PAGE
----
Christie Prody always dreamt of "moving somewhere tropical" and buying a luxury car. She's living at least part of her dream as O.J. Simpson's longtime girlfriend.
That's not to say it's all come up roses for Prody, 32, and the 60-year-old former football star. Police have occasionally been called to domestic spats between the pair. She has also been arrested for misdemeanor marijuana possession and for animal cruelty after a cat left alone in her apartment starved to death.
But the blonde who grew up outside Minneapolis hoping to be a psychiatrist has stuck it out with Simpson for more than a decade. She showed up in court in Las Vegas last week when he appeared on charges of robbery, kidnapping and other offenses stemming from a hotel-room confrontation with sports memorabilia collectors.
Prody has been seen numerous times recently coming and going from the four-bedroom, four-bath, $1.1 million (780,000 EUR) home Simpson bought in 2000. Prody had moved to Miami a year earlier, after the two met in Los Angeles.
"People need to know he hasn't done anything wrong," Prody told reporters and photographers as she pulled up to the house in a modest Mitsubishi sports car.
Prody, who bears some resemblance to Simpson's slain ex-wife, Nicole Brown Simpson, had bigger plans when she graduated from high school in St. Anthony's Village, Minnesota. She was one of 69 people in the 1993 senior class.
A close high school friend, Stefanie Prokopiuk, said the two have remained friends and that people have the wrong perceptions about Prody.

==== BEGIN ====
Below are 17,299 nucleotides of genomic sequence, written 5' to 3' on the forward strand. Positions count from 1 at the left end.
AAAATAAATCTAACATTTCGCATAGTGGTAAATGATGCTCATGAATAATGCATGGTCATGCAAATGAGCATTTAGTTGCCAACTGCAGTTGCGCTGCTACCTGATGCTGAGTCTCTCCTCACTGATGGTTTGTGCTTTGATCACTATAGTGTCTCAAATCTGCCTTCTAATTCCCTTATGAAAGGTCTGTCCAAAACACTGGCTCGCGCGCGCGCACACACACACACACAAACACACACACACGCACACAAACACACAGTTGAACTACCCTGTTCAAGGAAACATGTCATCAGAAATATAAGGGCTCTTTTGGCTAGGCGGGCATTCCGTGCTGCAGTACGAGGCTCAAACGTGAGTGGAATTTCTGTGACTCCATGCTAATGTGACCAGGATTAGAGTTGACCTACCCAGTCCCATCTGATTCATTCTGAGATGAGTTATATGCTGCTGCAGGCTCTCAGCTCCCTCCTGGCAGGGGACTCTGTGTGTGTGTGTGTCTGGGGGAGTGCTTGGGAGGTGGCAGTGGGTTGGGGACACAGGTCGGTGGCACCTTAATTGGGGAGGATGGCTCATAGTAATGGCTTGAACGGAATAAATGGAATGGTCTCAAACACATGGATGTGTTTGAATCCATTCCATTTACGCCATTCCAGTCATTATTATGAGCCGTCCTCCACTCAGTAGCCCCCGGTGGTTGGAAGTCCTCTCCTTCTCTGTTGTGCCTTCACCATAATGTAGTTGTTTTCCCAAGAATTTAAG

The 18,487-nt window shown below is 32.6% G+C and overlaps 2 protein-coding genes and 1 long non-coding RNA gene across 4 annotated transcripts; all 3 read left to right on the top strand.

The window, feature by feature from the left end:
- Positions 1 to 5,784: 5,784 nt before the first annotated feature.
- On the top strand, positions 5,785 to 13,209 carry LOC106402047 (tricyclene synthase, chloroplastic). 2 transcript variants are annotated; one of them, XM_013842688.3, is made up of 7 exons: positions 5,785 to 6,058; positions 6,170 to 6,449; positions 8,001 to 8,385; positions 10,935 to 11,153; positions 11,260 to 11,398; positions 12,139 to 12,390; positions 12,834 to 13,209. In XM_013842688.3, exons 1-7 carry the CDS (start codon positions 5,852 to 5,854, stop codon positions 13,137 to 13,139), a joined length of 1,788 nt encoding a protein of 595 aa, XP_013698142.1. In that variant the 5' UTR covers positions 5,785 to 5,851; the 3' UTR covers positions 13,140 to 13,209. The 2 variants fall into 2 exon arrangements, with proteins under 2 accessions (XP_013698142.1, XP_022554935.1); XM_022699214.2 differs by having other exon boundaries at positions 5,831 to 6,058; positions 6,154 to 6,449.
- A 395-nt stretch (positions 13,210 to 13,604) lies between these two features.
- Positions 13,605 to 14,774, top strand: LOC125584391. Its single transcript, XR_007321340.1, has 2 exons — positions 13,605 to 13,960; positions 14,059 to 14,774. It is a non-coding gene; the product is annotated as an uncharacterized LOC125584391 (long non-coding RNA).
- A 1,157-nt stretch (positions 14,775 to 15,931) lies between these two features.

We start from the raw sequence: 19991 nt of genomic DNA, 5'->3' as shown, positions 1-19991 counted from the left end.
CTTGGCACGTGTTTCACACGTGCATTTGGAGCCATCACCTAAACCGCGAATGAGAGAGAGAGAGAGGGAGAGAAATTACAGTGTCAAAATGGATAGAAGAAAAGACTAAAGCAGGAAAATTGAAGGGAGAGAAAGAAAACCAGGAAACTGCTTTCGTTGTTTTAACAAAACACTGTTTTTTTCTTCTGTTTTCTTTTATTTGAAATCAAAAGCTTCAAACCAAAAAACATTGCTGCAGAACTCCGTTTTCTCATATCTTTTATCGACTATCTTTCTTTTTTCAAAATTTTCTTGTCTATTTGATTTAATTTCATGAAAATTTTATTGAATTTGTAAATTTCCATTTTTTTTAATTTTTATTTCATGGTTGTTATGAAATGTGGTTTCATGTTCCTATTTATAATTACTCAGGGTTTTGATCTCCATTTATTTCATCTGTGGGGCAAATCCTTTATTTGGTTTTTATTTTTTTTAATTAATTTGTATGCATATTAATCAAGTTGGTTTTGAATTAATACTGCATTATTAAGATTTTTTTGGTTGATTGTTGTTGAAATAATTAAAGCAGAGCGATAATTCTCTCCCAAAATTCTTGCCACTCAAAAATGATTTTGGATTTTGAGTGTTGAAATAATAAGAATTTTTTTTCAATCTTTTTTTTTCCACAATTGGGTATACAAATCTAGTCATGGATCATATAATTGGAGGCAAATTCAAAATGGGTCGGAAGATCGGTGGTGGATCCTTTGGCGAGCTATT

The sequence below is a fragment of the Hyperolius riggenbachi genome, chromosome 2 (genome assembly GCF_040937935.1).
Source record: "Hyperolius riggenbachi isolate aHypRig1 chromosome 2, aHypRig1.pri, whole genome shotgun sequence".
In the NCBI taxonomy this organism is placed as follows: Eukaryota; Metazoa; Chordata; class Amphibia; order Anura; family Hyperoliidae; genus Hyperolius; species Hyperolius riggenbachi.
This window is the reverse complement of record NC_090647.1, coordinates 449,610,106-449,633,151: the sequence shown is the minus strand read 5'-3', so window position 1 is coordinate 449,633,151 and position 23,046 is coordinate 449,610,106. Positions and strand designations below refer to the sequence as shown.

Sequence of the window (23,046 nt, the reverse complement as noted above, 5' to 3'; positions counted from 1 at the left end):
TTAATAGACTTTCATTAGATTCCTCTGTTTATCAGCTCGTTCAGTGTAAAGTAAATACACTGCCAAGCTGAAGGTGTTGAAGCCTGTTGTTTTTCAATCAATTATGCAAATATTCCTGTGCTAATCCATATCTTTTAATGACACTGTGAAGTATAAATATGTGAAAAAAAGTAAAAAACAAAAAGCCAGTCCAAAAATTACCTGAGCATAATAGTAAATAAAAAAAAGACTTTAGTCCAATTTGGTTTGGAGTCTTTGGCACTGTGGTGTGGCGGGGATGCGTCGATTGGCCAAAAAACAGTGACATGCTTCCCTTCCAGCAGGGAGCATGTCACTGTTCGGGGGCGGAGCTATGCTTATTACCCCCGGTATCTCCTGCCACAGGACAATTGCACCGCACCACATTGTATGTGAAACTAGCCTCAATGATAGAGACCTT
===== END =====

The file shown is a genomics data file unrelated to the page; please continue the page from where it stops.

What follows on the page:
"She's a very smart girl and she's a very good person. She may have made some different choices. She's not the idiot that everybody makes her out to be all the time," Prokopiuk said in an interview. "Everybody makes her out to be the new Nicole, and I don't see her as that."
In the school yearbook, Prody wrote that she hoped to "get my Ph.D. in psychiatry, move somewhere tropical and buy a Mercedes."
Although she attended the University of Minnesota from 1993 to 1995, Prody did not graduate, according to school records. She moved in 1996 to Los Angeles and worked at least some of the time as a waitress.
That was after Simpson was acquitted in the bloody 1994 knife slayings of his ex-wife and her friend Ron Goldman. It's not clear how they got together, but Prody's mother has said in past media interviews that her daughter wanted to meet Simpson and occasionally went by his house.
"At first I thought it was a passing thing, a fantasy," Prody's mother Cathy Bellmore told the Star Tribune newspaper in 1999. "All it did was alienate her from me. She wouldn't call me for a week."
Bellmore, who now lives in Florida, did not respond to repeated messages left by The Associated Press on her answering machine.
Once Simpson and Prody were together in Miami, it was not long before they started getting attention - not all of it positive.
In 1999, Simpson called police from Prody's town house to say that she had been on a cocaine binge. Then, in 2000, police said Simpson told them Prody had kicked and slapped him at a Miami hotel.
Later that year, Prody accused Simpson of coming uninvited into her home, erasing messages on her answering machine, taking pages out of an address book and also taking a letter. Simpson denied wrongdoing, and Prody ultimately decided not to press charges.
There was another physical confrontation between the couple in 2001, and another spat involving a neighbor in 2005. No charges were filed in those incidents.
In recent years, Prody has spent most of her time at Simpson's house, where he has lived with his two children by Nicole: Sydney, now 22, and Justin, 19. Another Simpson daughter from his first marriage, Arnelle, also lives in South Florida.
Simpson attorney Yale Galanter said that their relationship is comparable to a marriage and that Prody clearly is not in it just for fame or fortune.
"I know she's a very, very significant part of his life," Galanter said. "In my 25 years of practicing law, I can tell which ones are in it for the ride and which ones are committed. She's one of the good ones."
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